If there was an “ah-ha!” moment for Huya Bioscience International, it occurred in 2004, when founder Mireille Gingras was working as a consultant for mid-size biotech companies.
“I was looking for opportunities for in-licensing compounds in China when I found a very interesting drug for Alzheimer’s,” Gingras recalls. The potential for the Chinese drug in the United States and elsewhere was big, but Gingras says she saw an even bigger business opportunity in licensing the legions of drug candidates under development in China.
She ran with her idea, and started Huya at a time when the global pharmaceutical industry faces a pressing need for new drug compounds. Gingras says Huya now has “hundreds” of in-licensed Chinese compounds in its portfolio, which includes a spectrum of pre-clinical and clinical drug candidates in such therapeutic areas as oncology, neurology, immunology, and hematology.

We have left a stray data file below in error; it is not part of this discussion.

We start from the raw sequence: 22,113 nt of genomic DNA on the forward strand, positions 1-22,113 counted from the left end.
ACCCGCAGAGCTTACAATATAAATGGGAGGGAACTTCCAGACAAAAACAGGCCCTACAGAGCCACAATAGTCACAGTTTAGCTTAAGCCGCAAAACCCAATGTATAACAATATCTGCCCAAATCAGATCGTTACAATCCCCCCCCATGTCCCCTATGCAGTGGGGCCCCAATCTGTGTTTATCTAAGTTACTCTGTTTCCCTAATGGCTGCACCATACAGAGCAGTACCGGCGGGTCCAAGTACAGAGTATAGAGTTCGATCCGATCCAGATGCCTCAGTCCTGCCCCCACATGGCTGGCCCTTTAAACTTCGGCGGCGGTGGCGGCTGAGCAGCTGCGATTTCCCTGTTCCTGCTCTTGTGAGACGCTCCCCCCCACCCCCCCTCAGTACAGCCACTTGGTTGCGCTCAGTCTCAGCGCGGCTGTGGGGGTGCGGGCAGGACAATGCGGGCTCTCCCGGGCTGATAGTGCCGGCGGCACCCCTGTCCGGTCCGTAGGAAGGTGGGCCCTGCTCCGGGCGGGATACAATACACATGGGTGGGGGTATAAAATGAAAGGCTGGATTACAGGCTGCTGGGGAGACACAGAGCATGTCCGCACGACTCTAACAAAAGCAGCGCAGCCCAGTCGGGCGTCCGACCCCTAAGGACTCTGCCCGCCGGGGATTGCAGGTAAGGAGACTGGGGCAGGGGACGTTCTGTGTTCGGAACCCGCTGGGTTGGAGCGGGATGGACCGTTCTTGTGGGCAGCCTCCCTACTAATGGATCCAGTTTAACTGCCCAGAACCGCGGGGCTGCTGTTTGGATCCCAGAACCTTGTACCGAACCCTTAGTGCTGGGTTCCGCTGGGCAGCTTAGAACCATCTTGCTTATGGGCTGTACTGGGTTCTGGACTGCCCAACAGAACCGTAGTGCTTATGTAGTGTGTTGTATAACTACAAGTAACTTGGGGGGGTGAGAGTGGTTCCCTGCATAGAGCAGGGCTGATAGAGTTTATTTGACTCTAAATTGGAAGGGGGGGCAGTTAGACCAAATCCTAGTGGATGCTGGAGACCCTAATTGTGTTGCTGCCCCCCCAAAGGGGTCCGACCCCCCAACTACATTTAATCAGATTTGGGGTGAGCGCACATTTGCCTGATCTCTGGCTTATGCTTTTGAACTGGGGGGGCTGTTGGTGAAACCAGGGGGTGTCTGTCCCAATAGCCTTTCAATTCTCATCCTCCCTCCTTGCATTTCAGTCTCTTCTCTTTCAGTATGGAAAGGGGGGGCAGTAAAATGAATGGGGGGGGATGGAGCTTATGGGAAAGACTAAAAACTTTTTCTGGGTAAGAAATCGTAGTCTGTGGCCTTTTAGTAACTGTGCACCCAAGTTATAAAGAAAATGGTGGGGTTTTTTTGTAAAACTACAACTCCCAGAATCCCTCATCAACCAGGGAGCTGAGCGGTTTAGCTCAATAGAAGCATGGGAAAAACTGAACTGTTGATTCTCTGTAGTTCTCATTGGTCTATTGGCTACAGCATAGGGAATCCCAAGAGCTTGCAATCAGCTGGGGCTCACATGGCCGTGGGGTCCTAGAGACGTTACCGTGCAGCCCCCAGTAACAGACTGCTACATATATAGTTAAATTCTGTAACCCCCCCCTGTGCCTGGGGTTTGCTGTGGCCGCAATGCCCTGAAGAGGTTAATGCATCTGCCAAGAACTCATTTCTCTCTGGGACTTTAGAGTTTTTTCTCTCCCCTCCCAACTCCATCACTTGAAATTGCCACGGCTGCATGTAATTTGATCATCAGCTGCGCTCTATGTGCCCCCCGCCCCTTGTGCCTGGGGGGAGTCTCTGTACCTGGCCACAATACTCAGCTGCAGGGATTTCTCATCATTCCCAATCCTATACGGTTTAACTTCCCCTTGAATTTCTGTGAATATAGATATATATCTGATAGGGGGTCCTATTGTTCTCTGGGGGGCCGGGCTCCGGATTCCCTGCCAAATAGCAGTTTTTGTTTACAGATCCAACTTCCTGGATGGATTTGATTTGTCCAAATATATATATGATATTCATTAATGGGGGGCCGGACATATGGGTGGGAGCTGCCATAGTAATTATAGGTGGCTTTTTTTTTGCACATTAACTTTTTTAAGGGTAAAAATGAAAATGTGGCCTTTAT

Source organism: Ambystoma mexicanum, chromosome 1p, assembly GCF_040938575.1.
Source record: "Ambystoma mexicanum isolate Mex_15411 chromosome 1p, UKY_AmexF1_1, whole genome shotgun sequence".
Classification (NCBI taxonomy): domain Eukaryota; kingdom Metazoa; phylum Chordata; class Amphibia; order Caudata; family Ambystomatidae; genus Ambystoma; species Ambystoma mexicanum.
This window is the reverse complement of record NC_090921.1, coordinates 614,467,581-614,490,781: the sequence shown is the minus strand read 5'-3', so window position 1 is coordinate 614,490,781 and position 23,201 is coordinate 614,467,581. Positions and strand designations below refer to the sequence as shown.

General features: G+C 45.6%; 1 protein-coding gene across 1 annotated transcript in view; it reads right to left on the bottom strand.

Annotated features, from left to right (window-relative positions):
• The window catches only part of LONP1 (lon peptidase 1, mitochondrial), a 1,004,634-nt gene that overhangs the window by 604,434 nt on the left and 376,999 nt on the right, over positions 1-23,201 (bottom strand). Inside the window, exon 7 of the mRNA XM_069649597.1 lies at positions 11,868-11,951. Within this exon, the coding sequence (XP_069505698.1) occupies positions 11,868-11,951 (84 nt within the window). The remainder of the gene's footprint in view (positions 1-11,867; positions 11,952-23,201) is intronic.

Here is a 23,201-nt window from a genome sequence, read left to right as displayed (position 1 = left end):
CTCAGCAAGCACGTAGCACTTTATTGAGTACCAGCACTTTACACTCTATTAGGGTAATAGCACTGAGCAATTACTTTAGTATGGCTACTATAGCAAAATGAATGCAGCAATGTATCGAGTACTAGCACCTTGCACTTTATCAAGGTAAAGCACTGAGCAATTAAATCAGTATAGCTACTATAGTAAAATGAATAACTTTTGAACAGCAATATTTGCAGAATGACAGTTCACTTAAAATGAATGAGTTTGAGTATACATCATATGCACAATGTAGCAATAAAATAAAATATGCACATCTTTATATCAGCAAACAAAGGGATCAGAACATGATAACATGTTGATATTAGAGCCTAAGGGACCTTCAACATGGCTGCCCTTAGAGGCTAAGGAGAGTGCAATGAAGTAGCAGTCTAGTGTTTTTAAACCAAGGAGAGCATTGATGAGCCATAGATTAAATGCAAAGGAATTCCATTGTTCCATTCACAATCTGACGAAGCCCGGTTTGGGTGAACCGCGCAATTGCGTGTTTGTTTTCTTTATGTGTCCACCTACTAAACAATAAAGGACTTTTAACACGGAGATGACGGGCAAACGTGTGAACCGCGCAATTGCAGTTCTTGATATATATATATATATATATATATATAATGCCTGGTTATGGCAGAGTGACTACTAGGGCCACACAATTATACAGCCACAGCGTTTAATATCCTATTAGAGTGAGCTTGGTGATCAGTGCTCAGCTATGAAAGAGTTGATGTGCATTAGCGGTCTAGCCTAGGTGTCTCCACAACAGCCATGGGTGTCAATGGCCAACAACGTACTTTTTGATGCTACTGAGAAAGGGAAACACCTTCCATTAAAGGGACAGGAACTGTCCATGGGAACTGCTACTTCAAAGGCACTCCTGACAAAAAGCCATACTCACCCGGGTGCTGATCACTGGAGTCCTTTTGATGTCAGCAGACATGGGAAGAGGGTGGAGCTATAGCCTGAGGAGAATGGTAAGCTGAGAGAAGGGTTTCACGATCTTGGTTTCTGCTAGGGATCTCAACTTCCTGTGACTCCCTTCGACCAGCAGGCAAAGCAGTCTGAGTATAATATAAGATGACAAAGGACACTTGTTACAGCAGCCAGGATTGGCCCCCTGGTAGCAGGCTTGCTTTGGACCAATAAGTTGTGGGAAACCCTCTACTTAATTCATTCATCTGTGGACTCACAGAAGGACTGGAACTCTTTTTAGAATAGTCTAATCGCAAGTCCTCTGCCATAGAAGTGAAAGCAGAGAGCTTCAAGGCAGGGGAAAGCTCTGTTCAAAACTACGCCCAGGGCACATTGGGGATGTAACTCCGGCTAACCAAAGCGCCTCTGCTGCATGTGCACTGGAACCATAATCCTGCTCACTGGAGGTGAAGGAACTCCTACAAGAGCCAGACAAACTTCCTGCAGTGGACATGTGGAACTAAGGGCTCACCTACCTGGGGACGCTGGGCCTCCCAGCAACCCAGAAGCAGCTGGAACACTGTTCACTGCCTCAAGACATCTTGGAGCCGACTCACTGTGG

“It’s a whole new source for drugs, and the pharmaceutical companies are very excited about this,” says Jan Tuttleman, Huya’s vice president of marketing. “It’s like a whole new oil field that we’ve found.”
The company has a multi-faceted strategy for capitalizing on this drug-development gusher. Huya plans to in-license some prospective drugs from China and bring … Next Page »
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